Home > Books > The Second Wife (“Nirmala”) – Book Review

The Second Wife (“Nirmala”) – Book Review

This novel is not for those who expect an element of entertainment from reading this book. The genre is quite dark and somber and may give you grinch that would steal all your excitement. That doesn’t mean this book is not worth reading but it is expected you to have a sense of appreciation for literary work accentuating callous social issues eating lives of weak and feeble.

Premchand has nicely woven the lives of different characters in the book. It is quite interesting to read how a small incidence associated with someone actually impacts the lives of all others. Apart from sending a social message in an assertive way, this book can be considered as reflection of Indian society back in the day.

Though the story of “The Second wife”, an English translation of Premchand’s “Nirmala” by David Rubin, is set in the pre-independence era, it still seems to be so fresh that you might relate various instances in the book to modern society in bits and parts. At times I found Premchand a bit careless with time frame set-up like in a span of 3 years, a character described as a student earlier, is later announced as a successful doctor with wife and a son. This story is about how families perished because of an unequal and imperfect wedding match. The female protagonist, Nirmala, was leading a comfortable and cheerful life in a big joint family with her father being sole earner. But there was something else stored in the womb of her future. Just when her father was about to set an alliance for her, he died. All the relatives who were leeching her father dry, were the first to flee when she needed their real support. To add to her woo, the boy cancelled the alliance fearing that she would not bring enough dowry after her father’s death. Forced by the situation or rather it should be said, to get rid of Nirmala and then focus on her siblings upbringing, Niramala’s mother marries her to an elderly widower, Totaram, with 3 teen-aged sons. Now starts a narration of an overwhelmingly painful story wrapped up in the ups and downs of emotionally abusive relationship.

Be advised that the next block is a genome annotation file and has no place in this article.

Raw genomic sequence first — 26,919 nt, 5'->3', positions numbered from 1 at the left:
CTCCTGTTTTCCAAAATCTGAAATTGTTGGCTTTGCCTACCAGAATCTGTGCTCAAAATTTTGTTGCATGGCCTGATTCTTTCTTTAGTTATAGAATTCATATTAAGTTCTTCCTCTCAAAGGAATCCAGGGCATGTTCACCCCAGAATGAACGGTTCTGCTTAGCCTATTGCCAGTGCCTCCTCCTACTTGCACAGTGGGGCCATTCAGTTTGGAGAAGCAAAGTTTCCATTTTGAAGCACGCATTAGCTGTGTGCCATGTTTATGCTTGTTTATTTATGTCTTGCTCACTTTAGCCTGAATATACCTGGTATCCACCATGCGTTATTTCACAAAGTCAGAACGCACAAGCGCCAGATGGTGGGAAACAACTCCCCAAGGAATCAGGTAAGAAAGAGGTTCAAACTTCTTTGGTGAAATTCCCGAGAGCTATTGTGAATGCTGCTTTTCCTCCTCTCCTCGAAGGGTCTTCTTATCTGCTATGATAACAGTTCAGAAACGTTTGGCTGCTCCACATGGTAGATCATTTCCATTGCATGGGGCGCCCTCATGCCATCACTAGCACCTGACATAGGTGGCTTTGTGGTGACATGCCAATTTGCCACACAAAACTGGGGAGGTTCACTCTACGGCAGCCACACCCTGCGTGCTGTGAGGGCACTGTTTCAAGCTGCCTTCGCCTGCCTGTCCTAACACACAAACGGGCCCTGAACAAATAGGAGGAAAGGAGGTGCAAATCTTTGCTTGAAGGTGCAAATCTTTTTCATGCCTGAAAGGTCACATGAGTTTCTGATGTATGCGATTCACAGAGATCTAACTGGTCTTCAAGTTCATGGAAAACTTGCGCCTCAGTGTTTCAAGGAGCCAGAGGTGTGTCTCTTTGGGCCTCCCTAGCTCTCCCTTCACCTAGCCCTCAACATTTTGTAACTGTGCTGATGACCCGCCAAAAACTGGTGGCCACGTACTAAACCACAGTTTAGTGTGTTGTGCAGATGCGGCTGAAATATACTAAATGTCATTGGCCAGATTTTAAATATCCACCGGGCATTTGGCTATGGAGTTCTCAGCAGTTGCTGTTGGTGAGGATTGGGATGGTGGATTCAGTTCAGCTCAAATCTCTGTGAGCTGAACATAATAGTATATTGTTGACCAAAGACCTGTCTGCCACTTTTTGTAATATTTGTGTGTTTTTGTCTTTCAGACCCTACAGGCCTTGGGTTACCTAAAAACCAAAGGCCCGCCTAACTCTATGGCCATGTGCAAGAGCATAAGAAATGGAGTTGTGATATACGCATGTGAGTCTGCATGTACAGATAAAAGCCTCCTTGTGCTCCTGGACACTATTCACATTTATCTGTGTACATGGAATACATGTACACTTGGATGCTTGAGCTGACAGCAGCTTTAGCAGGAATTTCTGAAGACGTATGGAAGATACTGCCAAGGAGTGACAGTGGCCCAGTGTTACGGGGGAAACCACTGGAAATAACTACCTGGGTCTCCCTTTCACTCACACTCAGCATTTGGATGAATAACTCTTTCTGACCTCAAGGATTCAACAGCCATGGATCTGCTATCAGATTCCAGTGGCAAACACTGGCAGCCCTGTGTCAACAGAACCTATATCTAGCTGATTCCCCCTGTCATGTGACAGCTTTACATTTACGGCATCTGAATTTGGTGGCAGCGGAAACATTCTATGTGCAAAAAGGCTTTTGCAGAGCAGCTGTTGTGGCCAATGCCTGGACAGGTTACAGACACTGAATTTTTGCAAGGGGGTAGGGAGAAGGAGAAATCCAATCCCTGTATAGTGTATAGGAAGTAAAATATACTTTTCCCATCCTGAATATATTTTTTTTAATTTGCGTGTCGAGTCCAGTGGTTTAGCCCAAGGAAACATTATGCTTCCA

Totaram’s excitement of getting re-married to a young girl starts vanishing soon as his suspicious thoughts get a grip over his mind and heart. Nirmala was of the same age of Totaram’s eldest son but grown motherly affection towards him soon after marriage. Totaram perceives this as adultery, which shattered and broke his son to the extent that this intense grief took his life. This incidence turned Nirmala, a fun loving character described earlier in the novel, completely callous and impassive. Death of Totaram’s eldest son, transformed his second son into an audacious and rebellious child. Events turn such that he commits suicide and youngest son of Totaram leaves house for ever. Aggrieved by the deaths of his sons, Totaram’s lost his interest in work and his career took a plunge that he could not even arrange 3 times meal in a day for his family. Highly dejected by her life had shown to her, Nirmala lost all zeal and zest for life. Later she also bids an adieu to the corrupt patriarchal society.

One has to understand that the book was written at the turn of 20th century when issues like child marriage, dowry system, forced marriages of young girls etc, held lives of women in agony and despair. Premchand sensitively touched upon the issue of injustice towards women prevailing in society during those days with earthiness. It is an all time classic and would recommend everyone to read it.

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